The Senate on Sunday narrowly approved a $700 billion-plus tax, climate and health care-pricing bill, capping an unusually jam-packed summer on Capitol Hill and marking another win for Democrats' fragile congressional majorities before they face a competitive midterm cycle with the GOP eager to retake control.
Over the past 12 weeks, Democrats (joined with some Republicans) have pieced together passage on a slate of legislation for veterans' health care, the tech manufacturing industry, gun violence prevention and, finally, a social spending bill they have been working on in some form since President Joe Biden took office last year.
The Senate also approved Finland and Sweden joining NATO.
The flurry of activity is tempered by a looming political reality: Despite Democratic achievements, multiple of which were passed with bipartisan majorities, Biden's approval ratings remain underwater on a number of issues that voters say are top of mind, including the economy and historically high inflation.
As Democrats prepare to face voters in November, Senate Majority Leader Chuck Schumer insisted that Americans will soon begin to see the effects of the Inflation Reduction Act -- the tax, health and climate bill passed Sunday -- and other legislation, priorities that have proven popular in recent polling.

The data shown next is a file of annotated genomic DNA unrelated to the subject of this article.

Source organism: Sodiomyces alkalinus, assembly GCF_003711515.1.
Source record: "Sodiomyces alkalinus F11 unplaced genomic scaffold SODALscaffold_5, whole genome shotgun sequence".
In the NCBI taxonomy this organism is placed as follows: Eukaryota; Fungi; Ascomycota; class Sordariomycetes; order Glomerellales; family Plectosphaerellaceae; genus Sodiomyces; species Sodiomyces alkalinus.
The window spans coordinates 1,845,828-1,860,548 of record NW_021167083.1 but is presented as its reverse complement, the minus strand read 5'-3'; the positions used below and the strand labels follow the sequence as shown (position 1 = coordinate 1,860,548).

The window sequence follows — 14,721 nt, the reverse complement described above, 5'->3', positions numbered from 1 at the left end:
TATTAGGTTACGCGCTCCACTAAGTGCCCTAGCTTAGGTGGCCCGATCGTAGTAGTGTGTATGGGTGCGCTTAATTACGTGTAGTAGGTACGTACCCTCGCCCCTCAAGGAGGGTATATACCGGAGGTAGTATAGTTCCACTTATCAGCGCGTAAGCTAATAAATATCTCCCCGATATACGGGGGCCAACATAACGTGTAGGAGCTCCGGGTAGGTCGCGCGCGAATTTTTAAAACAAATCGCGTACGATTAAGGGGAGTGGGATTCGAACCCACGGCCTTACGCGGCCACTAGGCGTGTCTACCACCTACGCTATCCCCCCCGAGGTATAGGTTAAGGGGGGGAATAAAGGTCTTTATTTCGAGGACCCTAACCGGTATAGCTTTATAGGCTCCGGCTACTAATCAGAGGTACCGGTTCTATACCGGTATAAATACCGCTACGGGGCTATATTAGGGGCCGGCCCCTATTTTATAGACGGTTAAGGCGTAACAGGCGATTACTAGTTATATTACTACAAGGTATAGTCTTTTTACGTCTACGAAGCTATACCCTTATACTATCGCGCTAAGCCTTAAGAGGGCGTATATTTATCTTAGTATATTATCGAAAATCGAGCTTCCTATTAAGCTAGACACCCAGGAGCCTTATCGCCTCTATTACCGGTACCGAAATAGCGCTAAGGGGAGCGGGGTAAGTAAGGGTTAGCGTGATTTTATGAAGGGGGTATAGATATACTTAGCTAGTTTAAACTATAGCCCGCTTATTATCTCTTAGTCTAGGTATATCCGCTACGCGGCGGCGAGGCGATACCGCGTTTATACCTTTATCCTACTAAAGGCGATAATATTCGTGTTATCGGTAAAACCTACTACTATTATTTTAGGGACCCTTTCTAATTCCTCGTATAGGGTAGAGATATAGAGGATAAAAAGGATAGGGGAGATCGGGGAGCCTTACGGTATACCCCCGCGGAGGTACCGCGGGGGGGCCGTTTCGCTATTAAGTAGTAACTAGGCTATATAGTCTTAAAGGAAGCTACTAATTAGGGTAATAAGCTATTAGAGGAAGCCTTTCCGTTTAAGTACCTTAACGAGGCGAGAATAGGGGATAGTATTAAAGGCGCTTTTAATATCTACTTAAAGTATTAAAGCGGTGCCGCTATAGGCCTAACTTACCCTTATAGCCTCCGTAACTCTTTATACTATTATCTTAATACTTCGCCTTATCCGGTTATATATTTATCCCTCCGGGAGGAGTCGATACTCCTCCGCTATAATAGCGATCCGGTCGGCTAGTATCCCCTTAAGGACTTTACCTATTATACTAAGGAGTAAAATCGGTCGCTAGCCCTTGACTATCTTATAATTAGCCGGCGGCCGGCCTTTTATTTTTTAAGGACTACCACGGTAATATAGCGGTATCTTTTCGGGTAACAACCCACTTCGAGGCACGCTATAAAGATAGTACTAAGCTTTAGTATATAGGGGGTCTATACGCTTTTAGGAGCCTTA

Having left COVID-19 isolation over the weekend, Biden will sign the PACT and CHIPS acts -- for veterans and computer chip manufacturing, respectively -- on Tuesday and Wednesday, according to the White House. The House will take up the IRA on Friday before sending it to Biden's desk for his signature.
Here's an overview of the notable measures Congress has passed this summer.
Democrats' latest reconciliation spending bill raises taxes on large corporations and the wealthy, allows Medicare to negotiate down some prescription drug costs, extends Affordable Care Act subsidies to make health insurance cheaper, makes major investments in combating climate change and opens millions of acres in federal property to oil and gas drilling, among other things, while cutting hundreds of millions from the federal deficit.
The IRA passed along party lines, 51-50, with Vice President Kamala Harris breaking the tie. Its passage comes off the heels of turbulent negotiations between Senate Majority Leader Schumer, D-N.Y., and Sen. Joe Manchin, D-W.Va. and then the addition of Sen. Kyrsten Sinema, D-Ariz.; both Manchin and Sinema are centrists in the Democratic caucus whose approval was key in the divided Senate.
The legislation's tax provisions, prescription drug-pricing reform, as well as boosted IRS tax enforcement measures, are anticipated to raise an estimated revenue of $739 billion -- $300 billion of which Democrats say would go toward reducing the deficit.
The nonpartisan Congressional Budget Office found that the bill would have a minimal affect on high inflation in the short-term but would reduce federal budget deficits by $102 billion over 10 years.
"It's been a long tough and winding road, at last we've arrived," Schumer said on Sunday. "Our bill reduces inflation, lowers costs, creates millions of manufacturing jobs, enhances our energy security and is the boldest climate action in US history."
Senate Minority Leader Mitch McConnell, who led Republicans in uniform opposition to the IRA, took another view: "Democrats' policies have torn down the savings, the stability, and the lifestyles that families worked and sacrificed for years to build up. The effect of this one-party government has been an economic assault on the American middle class," he said in a statement.